There are various customs related to succession that should be taken into consideration. These include the practice of levirate whereby a man may be obliged to marry his brother’s widow, the practice whereby a widower may take his sister-in-law as his wife and purification rituals. These are all expressions of a patriarchal model that is reproduced through traditional education and various other practices, particularly of a religious nature.

Traditional Practices associated with Widows

In the framework of cultural values that arise from cultural norms, it is believed that death is associated with malign forces and that the widow or the whole family require special treatment. In patrilineal areas this treatment is known as kubassisa while in matrilineal areas one of the more common terms is namurapi.

According to our informants, these rituals exist in both matrilineal and patrilineal systems and are all based on the following beliefs:

  • Death causes a dangerous state of impurity that affects the community and makes the widow or widower susceptible to misfortune.
  • The widow or widower has to be purified in order to prevent misfortune in his or her future life. Such misfortunes might include children’s illness or, if she remarries, the widow’s sterility or domestic difficulties in her new home.

Our research showed that purification rituals are very often used as tests to prove the widow’s ‘guilt’ in the death of her husband. For example, one of the widows we interviewed told us that, ‘The ceremony was directed by the elders of my husband’s family. They tied me with a black cloth and I had to stand with my legs open in front of a fire. If I urinated I would not be held responsible for my husband’s death, but if I did not, I would be held guilty’.

Widowhood is more difficult for women than for men. The death of a husband is very often believed to be the result of witchcraft instigated by the wife to kill her husband so that she can keep his property. Once again it is evident that people believe witches to be female. Women have to remain as widows for their entire lives as the patriarchal cultural model creates various constraints that prevent widows from remarrying and leading normal lives. These practices are still very common and constitute violence against women and a violation of women’s human rights.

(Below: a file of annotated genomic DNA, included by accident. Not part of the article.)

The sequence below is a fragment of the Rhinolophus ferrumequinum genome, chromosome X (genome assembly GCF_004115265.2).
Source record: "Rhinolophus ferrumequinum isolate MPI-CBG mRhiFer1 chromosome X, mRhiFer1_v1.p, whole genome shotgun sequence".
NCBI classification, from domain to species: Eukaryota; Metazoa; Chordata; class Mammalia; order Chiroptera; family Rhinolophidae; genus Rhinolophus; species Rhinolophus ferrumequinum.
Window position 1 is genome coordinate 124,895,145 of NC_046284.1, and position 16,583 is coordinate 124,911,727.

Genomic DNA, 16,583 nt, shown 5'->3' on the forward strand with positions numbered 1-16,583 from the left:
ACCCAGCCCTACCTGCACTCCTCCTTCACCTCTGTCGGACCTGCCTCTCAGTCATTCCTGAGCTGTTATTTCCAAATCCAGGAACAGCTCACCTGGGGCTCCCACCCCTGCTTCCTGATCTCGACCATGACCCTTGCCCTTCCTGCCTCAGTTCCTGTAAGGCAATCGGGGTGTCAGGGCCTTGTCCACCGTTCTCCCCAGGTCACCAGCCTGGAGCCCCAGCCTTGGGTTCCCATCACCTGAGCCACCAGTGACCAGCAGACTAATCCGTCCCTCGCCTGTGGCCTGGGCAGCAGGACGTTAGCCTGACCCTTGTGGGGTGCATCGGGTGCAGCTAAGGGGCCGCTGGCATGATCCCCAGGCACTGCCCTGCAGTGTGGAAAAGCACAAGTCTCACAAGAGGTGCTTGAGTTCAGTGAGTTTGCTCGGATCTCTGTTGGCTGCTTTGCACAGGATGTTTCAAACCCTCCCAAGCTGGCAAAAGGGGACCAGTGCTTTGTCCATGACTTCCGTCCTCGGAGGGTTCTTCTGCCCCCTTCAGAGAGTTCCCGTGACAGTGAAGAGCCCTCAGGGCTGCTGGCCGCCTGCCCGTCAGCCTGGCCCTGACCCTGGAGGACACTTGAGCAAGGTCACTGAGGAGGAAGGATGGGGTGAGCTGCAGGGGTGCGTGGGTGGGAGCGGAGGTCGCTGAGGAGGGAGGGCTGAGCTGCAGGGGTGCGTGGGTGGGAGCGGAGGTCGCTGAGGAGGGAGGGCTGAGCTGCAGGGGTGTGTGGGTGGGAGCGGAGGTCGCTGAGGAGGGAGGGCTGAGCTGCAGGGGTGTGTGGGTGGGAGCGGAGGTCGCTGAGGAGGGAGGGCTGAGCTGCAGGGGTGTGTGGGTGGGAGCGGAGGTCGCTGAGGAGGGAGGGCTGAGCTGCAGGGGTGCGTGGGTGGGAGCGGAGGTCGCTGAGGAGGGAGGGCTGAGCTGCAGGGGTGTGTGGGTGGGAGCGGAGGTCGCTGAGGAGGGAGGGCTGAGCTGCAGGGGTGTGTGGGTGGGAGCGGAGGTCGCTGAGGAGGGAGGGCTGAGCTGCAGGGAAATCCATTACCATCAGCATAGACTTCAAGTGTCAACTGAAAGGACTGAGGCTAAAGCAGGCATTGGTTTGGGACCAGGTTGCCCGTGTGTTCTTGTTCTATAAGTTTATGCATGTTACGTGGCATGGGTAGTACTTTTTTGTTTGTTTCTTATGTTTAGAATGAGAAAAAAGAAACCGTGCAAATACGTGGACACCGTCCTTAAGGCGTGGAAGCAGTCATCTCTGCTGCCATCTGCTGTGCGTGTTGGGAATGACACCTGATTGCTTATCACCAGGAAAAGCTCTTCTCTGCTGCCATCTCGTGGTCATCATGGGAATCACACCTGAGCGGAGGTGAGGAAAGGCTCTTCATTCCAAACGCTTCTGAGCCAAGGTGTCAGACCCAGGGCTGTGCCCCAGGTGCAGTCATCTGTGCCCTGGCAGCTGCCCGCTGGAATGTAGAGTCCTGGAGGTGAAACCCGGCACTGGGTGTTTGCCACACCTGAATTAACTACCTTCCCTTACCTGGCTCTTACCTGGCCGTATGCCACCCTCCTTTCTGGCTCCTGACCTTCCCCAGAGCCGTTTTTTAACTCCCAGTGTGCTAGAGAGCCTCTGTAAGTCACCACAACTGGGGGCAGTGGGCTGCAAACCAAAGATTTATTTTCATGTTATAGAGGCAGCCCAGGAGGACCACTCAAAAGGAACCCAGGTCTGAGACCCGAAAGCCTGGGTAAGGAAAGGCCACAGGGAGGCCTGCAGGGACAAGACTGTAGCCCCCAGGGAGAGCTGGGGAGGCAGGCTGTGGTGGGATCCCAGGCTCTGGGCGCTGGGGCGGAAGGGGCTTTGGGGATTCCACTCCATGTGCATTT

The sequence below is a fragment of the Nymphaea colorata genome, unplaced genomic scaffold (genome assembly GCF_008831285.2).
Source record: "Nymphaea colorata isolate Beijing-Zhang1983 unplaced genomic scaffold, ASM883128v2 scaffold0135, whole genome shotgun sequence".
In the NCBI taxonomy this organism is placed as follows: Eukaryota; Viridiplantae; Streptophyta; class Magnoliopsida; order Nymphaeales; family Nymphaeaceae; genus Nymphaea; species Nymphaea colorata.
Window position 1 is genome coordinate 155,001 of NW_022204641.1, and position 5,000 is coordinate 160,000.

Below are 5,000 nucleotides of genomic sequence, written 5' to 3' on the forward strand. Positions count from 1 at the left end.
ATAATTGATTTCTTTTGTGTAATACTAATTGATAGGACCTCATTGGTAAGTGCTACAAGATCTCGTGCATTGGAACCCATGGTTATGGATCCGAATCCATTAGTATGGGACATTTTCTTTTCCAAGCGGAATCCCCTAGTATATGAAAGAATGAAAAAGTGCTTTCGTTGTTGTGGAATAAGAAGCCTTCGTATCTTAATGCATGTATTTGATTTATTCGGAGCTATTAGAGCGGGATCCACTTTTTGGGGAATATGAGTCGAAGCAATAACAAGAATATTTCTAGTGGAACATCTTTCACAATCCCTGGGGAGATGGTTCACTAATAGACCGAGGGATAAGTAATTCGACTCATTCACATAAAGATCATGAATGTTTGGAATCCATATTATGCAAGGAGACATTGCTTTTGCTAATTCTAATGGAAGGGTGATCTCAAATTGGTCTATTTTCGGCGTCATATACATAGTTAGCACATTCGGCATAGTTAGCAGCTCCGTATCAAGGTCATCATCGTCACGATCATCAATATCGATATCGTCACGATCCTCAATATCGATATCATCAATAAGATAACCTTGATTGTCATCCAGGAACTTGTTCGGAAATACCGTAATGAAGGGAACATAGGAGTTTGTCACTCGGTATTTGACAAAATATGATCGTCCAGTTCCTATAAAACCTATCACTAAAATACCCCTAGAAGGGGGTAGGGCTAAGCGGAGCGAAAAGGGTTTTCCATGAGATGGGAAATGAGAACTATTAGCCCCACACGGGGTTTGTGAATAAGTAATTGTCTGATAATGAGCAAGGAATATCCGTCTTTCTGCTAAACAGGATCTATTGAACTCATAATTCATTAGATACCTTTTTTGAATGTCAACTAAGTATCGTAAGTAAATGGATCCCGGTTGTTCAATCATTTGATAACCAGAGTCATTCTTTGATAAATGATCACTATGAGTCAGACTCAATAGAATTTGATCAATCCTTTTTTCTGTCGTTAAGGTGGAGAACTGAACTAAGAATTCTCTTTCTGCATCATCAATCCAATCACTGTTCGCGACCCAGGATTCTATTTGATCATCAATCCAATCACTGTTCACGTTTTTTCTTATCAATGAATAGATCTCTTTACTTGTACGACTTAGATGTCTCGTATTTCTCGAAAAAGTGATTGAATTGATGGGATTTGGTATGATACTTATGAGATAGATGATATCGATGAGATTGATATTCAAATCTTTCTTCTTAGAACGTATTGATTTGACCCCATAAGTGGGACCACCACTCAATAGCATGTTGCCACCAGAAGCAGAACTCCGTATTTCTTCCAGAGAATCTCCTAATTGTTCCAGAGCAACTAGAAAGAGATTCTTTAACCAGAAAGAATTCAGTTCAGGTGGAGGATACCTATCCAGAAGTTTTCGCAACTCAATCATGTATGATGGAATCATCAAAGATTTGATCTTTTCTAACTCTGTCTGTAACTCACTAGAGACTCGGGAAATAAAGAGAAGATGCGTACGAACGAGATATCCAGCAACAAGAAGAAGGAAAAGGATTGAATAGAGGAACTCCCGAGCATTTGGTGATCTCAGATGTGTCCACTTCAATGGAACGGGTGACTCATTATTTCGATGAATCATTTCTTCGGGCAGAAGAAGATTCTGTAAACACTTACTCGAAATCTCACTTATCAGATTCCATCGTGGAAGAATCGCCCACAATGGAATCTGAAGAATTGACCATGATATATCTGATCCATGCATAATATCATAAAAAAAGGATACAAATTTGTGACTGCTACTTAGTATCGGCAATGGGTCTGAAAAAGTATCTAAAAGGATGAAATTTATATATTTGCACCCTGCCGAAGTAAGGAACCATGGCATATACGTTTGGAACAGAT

We did not encounter a single case of a husband standing accused of his wife’s death. It is worth mentioning here that even men who murder wives are not severely punished. In many cases women are still subordinate to their husbands and are viewed as an object belonging to the male.

The patriarchal cultural model that predominates in our society, using as a pretext the preservation of the property left by the deceased person, is an open and cruel instance of the violation of women’s rights. One should not be surprised that some women also seem to lead public accusations against other women, reinforcing the belief that many women are responsible for their husbands’ deaths. It is one more manifestation of how women have appropriated this model though a process of socialisation. It is often women who are the most violent proponents of this cultural model.

We need to alert the women’s movement to these extremely common occurrences that need to be halted. We believe that legal reform in itself will not bring about change. Education should be used as an extremely important means of socialisation. Women’s organisations could also organise educational programmes and debates between women and men to end these oppressive practices.
Endnotes:

  1. This text was prepared in 1998 to be presented in a debate on the situation of widows organised by AMMCJ (the Association of Female Legal Professionals). The material used was gathered during a research project into the system of legal administration in Mozambique.
  2. With the approval of the new Family Law this year, the term ‘head of household’ was eliminated. Instead such a person is to be known as the ‘family representative’ who can be either male or female according to the couple’s wishes.
* * *

Pesquisa

WLSA Moçambique

 

WLSA

 

Mulher e Lei na África Austral - Moçambique